When creating a hash with PBKDF2, it allows the developer to choose the size of the hash. Is longer always better? Also, what about the size of the random salt? Should that be the same size as the hash?
EDIT: Particularly in hashing passwords.
For the hash function, you want to use a function for which the most efficient platform type (the one which will produce the more hash computations per second and per dollar) is the machine that you intend to use (i.e. a PC). That's because you are in a weapon race with the attacker, and the attacker can buy other kinds of hardware to get an edge over you (such as a GPU). GPU are very good at 32-bit arithmetics, but not at 64-bit arithmetics, whereas a PC (in 64-bit mode) will be quite fast at the latter.
Thus, use a hash function which runs on 64-bit arithmetic operations. This points at SHA-512.
PBKDF2 is a key derivation function: it produces an output of configurable size. For password hashing, you want the size to be large enough to deter generic preimage attacks (i.e. trying random passwords until a match is found), so this would need, say, at least 80 bits of output. If only for making the security more convincing for the unwary, and also for aesthetics, go for the next power of 2: a 128-bit output. It is not useful to go beyond that.
The salt must be unique -- as unique as possible. An easy way to achieve unique salt values is to generate salts with a cryptographically strong PRNG: probability of reusing a salt value will be sufficiently low to be neglected if these random salts are large enough, and "large enough" means "128 bits". So use random 128-bit salts.
Personally, I prefer bcrypt over PBKDF2 for password hashing.
According to the PBKDF2 standard, the minimum recommended size for the salt is 64 bits, though I'd personally recommend 128 bits or higher for a decent safety margin. The size of the salt is independant to your choice of hash.
As far as security is concerned, I recommend choosing a derived key length of at least the same size of your salt's output, with a minimum of 256 bits. Any hash size less than 256-bit is below the security boundary of most modern hash functions anyway.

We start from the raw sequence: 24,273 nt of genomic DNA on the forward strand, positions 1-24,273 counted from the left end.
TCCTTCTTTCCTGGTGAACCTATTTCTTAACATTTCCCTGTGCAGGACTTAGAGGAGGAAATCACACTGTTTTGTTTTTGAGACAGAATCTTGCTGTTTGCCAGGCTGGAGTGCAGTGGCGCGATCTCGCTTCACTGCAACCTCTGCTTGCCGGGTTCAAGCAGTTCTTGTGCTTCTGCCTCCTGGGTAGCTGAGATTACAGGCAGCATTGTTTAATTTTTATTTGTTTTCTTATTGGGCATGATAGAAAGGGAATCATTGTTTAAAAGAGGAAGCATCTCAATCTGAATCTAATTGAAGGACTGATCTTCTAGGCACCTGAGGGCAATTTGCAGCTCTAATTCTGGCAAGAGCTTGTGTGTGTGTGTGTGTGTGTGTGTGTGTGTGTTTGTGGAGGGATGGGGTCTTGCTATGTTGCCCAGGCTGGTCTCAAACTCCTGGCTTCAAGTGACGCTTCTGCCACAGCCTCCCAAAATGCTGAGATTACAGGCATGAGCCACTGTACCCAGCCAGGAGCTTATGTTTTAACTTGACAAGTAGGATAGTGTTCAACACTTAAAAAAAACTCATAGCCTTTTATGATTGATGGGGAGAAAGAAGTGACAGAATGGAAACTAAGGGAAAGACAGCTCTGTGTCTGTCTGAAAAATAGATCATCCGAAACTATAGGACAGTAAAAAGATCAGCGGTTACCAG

Choosing a derived key length that is less than the output length of the hash function makes little sense, unless you're using the key for a block cipher that can't handle a key of that size.
In terms of optimal security, I'd suggest SHA-512 as the PRF, with a 512-bit derived key, a 128-bit salt, and as many iterations as your situation can warrant.
In case your platform of choice is .NET, there is an OWASP article specifically dedicated to its Rfc2898DeriveBytes class. Specifically note (emphasis mine):
The built-in .NET implementation of Rfc2898DeriveBytes limits the user to one psudorandom function - HMAC with SHA-1. This is acceptable in most scenarios today, but in the future, a more complex hashing function may be required.
Using PBKDF2 for password storage, one should never output more bits than the base hash function's size. With PBKDF2-SHA1 this is 160 bits or 20 bytes. Output more bits doesn't make the hash more secure, but it costs the defender a lot more time while not costing the attacker. An attacker will just compare the first hash function sized output saving them the time to generate the reset of the PBKDF2 output.
They also have a code sample, which I adjusted per the other answers' guidance:
public static string Hash(string str)
// Generate the hash, with an automatic 16 byte salt
using (var rfc2898DeriveBytes = new Rfc2898DeriveBytes(str, 16))
rfc2898DeriveBytes .IterationCount = 10000 // or whatever you can afford
byte hash = rfc2898DeriveBytes.GetBytes(20);
byte salt = rfc2898DeriveBytes.Salt;
return Convert.ToBase64String(salt) + "|" + Convert.ToBase64String(hash);